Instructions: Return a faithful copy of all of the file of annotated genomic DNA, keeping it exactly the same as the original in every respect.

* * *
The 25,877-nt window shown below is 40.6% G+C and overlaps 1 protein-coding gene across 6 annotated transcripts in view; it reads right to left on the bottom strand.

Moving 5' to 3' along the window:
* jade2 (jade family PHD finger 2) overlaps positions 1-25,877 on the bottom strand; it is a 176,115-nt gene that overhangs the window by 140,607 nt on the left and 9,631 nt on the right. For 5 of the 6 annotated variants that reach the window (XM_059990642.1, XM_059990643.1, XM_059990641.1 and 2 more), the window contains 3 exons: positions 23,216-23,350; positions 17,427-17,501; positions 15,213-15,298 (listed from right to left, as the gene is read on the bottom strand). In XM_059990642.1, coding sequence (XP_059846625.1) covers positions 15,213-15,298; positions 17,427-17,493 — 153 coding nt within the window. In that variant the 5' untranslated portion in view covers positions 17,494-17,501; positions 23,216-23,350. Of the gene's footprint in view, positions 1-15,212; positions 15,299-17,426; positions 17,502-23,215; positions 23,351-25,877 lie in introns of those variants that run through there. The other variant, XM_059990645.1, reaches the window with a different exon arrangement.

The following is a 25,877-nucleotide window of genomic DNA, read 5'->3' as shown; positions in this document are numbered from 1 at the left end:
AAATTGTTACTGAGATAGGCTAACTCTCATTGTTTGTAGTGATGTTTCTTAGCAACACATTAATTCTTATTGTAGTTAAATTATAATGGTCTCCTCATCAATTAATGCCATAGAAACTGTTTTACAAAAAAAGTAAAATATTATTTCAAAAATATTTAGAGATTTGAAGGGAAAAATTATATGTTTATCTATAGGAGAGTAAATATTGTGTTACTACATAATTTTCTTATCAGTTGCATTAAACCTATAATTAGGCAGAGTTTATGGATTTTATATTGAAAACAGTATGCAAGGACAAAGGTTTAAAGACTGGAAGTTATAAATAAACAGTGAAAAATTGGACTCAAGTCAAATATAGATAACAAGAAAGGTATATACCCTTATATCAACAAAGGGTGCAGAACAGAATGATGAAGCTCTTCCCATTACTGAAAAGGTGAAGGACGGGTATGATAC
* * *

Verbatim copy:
The 25,877-nt window shown below is 40.6% G+C and overlaps 1 protein-coding gene across 6 annotated transcripts in view; it reads right to left on the bottom strand.

Moving 5' to 3' along the window:
* jade2 (jade family PHD finger 2) overlaps positions 1-25,877 on the bottom strand; it is a 176,115-nt gene that overhangs the window by 140,607 nt on the left and 9,631 nt on the right. For 5 of the 6 annotated variants that reach the window (XM_059990642.1, XM_059990643.1, XM_059990641.1 and 2 more), the window contains 3 exons: positions 23,216-23,350; positions 17,427-17,501; positions 15,213-15,298 (listed from right to left, as the gene is read on the bottom strand). In XM_059990642.1, coding sequence (XP_059846625.1) covers positions 15,213-15,298; positions 17,427-17,493 — 153 coding nt within the window. In that variant the 5' untranslated portion in view covers positions 17,494-17,501; positions 23,216-23,350. Of the gene's footprint in view, positions 1-15,212; positions 15,299-17,426; positions 17,502-23,215; positions 23,351-25,877 lie in introns of those variants that run through there. The other variant, XM_059990645.1, reaches the window with a different exon arrangement.

The following is a 25,877-nucleotide window of genomic DNA, read 5'->3' as shown; positions in this document are numbered from 1 at the left end:
AAATTGTTACTGAGATAGGCTAACTCTCATTGTTTGTAGTGATGTTTCTTAGCAACACATTAATTCTTATTGTAGTTAAATTATAATGGTCTCCTCATCAATTAATGCCATAGAAACTGTTTTACAAAAAAAGTAAAATATTATTTCAAAAATATTTAGAGATTTGAAGGGAAAAATTATATGTTTATCTATAGGAGAGTAAATATTGTGTTACTACATAATTTTCTTATCAGTTGCATTAAACCTATAATTAGGCAGAGTTTATGGATTTTATATTGAAAACAGTATGCAAGGACAAAGGTTTAAAGACTGGAAGTTATAAATAAACAGTGAAAAATTGGACTCAAGTCAAATATAGATAACAAGAAAGGTATATACCCTTATATCAACAAAGGGTGCAGAACAGAATGATGAAGCTCTTCCCATTACTGAAAAGGTGAAGGACGGGTATGATAC